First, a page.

I spent a number of years at the University of Georgia when Mark Richt was the head football coach. His teams were known for the saying, “finish the drill.” What did this mean? It meant you don’t quit when things get tough. But it also meant that the work comes in the practice. If you consistently show up and finish the drill in practice, then when it comes to game day, it’s just muscle memory. The players knew to “finish the drill” because that’s what they did, day in and day out, in practice.

A week ago I was reminded of this saying by one of our student-athletes at Wake Forest who won the North & South Amateur in a playoff with a 4.5-foot putt. After, she said, “the only thing that was running through my head was, ‘this is the drill. This is the putt. This is what it’s been for.’” For months she had been practicing that exact putt, over and over again. Practice, in golf or anything else, doesn’t make perfect. It makes you prepared.

This is all about mindset. It's an active choice to adopt a growth mindset, as Carol Dweck has taught us, to stay in a mode of learning and growing. Because whether you’re learning a sport or developing an artistic talent or building your career, there will always be something you can do better. There is no such thing as perfect, in sports, in life, or at work.

So how do you “finish the drill” at work? Think about the following:

  • Be an intentional learner. A growth mindset is the belief that you can develop your abilities through hard work, learning, and mentoring. And it starts with you. Write down 2-3 learning goals you have for the next 3-6 months. Be as objective as you possibly can. Where are the places you need to stretch? What are your gaps in terms of knowledge or skills? What strategies will help you to grow and to learn in the right ways so that you develop that muscle memory?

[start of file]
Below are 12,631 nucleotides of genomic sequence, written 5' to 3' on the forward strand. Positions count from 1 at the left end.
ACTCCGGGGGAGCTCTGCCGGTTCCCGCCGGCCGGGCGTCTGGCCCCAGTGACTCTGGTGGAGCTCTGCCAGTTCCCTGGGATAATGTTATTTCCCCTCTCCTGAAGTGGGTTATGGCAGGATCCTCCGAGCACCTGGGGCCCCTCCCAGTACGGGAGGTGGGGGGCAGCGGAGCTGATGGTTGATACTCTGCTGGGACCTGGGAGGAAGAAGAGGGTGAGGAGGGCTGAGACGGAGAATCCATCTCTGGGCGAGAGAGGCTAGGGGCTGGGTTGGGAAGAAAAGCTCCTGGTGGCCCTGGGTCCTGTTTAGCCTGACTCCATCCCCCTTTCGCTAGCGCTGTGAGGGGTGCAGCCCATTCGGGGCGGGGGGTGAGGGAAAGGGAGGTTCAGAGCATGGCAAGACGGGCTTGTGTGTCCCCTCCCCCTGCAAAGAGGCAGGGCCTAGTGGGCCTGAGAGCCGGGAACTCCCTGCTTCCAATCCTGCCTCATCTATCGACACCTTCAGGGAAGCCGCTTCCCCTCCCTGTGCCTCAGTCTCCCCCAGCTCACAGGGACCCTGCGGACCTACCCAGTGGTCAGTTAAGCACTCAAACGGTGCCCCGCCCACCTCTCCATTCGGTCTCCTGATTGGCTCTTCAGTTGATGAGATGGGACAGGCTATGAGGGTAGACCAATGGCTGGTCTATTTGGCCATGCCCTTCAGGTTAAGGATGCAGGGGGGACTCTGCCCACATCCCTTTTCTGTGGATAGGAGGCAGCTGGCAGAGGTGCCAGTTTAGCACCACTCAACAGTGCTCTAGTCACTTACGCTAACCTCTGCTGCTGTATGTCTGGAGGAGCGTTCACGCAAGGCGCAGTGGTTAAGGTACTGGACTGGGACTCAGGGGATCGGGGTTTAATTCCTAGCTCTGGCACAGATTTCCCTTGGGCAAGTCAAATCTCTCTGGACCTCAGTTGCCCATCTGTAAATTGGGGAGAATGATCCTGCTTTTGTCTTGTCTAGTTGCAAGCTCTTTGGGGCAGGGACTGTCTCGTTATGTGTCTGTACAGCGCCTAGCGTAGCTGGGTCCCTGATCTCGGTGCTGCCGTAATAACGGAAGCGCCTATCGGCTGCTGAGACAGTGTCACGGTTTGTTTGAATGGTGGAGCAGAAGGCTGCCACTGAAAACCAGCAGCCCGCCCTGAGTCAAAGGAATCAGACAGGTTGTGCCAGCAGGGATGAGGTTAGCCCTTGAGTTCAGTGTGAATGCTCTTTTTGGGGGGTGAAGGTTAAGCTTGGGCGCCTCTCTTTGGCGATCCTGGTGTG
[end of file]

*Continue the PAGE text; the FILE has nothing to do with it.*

• Seek out feedback. We all have blind spots when it comes to our work. We all would rather hear that we’re perfect than that we have work to do. But nobody’s perfect. And the growth comes from the work. Find people you trust to give you the feedback you need to hear, so that you continue to grow and get better. Ask for guidance and make sure that you’re open to listen and to learn. Spend time in deep reflection and acknowledge your mistakes. These are your growth opportunities.
  • Find a coach. Chances are, whatever it is that you want or need to work on, there is someone in your universe who already does it better. Seek people out who can give you advice on how to achieve those goals you set. Pay attention to what other people do well, and the strategies they employ. Find someone who can show you the way, hold you accountable, and remind you of the process.
  • Cultivate your practice. Whether you’re training to run a race, preparing to lead an event or a project, or planning to speak to a room full of people, you finish the drill when you cultivate your practice, when you focus on preparation and developing your muscle memory. Sure, the 10,000 hours thing may be false, but Simone Biles didn’t just show up to the Olympics one day and decide to win a gold medal. She put years of work into the gym to get to that point. Game day is the gravy, the time to put all that you have learned into play. But the real work, the growth work, happens in the practice.